8.5 Challenges and Enablers

Some field studies have attempted to explain in recent years the main challenges that organizations face in their journey to become data-driven. For example, in a survey of over 3000 business executives, LaValle and colleagues reported that organizations have more data today than they can use effectively, and that organizational leaders want more computational power and analytics to exploit their growing data and become smarter. In other words, business leadersare willing to run their organizations on data-driven decisions (LaValle et al., 2011). They want to be able to simulate scenarios that provide advance guidance on what are the best actions to take when unexpected or disruptive events occur (e.g., unexpected competitors, earthquakes, pandemics). In the end, what owners and managers demand are ways to understand the optimal course of action to take, based on complex business parameters and scant information. For these expectations to be met, a lesson must be learned that the information generated through data analytics must be aligned with the business strategy.

Organizations should not collect data and analyze something simply because it is easy to do. They need to determine what their goals are and what kinds of questions need to be answered beforehand. In addition, the answers must be easy for end users to understand and make them available when needed. Ultimately, the above requires that knowledge be instilled in everything the organization does (i.e., development of new products and services, hiring of new staff, financing decisions, etc.).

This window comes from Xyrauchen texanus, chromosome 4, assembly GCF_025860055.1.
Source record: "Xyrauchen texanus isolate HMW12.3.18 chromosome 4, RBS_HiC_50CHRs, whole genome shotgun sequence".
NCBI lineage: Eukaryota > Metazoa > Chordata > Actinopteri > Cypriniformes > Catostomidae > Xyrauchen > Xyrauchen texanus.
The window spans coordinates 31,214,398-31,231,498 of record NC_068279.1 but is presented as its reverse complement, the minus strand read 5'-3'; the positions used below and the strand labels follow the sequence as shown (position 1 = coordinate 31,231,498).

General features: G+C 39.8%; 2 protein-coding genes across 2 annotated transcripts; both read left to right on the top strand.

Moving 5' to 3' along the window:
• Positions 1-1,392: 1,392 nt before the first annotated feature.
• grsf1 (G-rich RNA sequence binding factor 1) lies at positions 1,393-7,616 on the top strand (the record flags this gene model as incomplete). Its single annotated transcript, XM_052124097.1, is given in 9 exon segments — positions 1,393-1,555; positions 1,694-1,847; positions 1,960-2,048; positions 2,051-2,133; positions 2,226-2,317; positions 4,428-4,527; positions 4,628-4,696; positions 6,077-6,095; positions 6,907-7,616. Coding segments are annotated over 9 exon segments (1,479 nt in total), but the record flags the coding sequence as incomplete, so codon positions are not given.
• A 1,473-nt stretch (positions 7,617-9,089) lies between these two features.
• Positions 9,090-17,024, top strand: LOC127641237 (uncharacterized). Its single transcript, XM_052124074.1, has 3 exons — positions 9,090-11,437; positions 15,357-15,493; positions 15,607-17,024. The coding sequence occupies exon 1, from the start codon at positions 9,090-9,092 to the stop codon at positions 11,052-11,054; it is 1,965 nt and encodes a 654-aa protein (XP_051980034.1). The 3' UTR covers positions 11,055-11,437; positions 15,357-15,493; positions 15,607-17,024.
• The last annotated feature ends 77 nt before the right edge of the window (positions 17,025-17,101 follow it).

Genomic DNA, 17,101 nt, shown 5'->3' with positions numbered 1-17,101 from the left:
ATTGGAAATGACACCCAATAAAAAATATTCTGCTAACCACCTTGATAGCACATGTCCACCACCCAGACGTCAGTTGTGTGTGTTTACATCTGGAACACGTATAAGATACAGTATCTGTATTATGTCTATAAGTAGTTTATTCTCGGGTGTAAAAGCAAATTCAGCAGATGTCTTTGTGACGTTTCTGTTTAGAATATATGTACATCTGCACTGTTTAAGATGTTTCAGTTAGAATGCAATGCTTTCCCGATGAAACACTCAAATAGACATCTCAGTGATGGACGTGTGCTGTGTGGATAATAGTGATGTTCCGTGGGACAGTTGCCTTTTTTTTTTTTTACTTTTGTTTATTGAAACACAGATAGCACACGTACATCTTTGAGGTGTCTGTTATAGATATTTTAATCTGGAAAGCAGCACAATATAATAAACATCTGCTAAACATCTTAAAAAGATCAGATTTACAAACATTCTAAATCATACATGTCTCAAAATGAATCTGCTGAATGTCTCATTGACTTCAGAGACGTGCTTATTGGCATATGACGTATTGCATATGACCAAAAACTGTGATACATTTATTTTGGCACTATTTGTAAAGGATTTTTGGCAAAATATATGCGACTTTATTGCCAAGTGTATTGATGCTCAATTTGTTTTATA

8.5.1 Challenges

Realizing that data-driven opportunities are critical to business growth, many business owners and managers are looking for the best place to start. However, often that entry point is elusive and the challenges too daunting. All in all, the firm must address three main challenges from the outset, regardless of whether everything else has been handled correctly (Berntsson Svensson & Taghavianfar, 2020):

  • Data vs. Intuition: Many organizations on the path to becoming data-driven struggle to figure out how to move from subjective decisions based on intuition, experience, and opinion, to data-driven decisions. Owners and managers must be aware that organizations do not make this transition overnight but go through a maturation process in which intuition and feelings gradually lose weight in decisions. Contrary to popular belief, the ultimate goal is not to suppress opinion-based decisions, but rather to strike a balance between data and intuition that minimizes errors and inaccuracies in decision-making and focuses on value creation for the business.

  • Trust: When the organization decides to focus on data, trust in the quality of the data and the insights gained from data processing is of paramount importance to decision makers. Without being sure that the data is reliable and relevant, and that the findings are interpretable and make sense, decision makers are likely to ignore the data or simply be unwilling to implement data-driven decision-making.

  • Culture: It is critical to transforming into a data-driven organization. Indeed, all organizational changes to becoming data-driven should be accompanied by an organizational culture aligned with those higher goals. Creating a data-driven culture is a process that cuts across all functions within the organization. It is never an easy job, and much less in organizations that are not very agile and have deep-rooted hierarchical leadership styles, as in data-driven organizations culture means that people are open to sharing data, are aware that data is a critical asset, and they understand why they do this.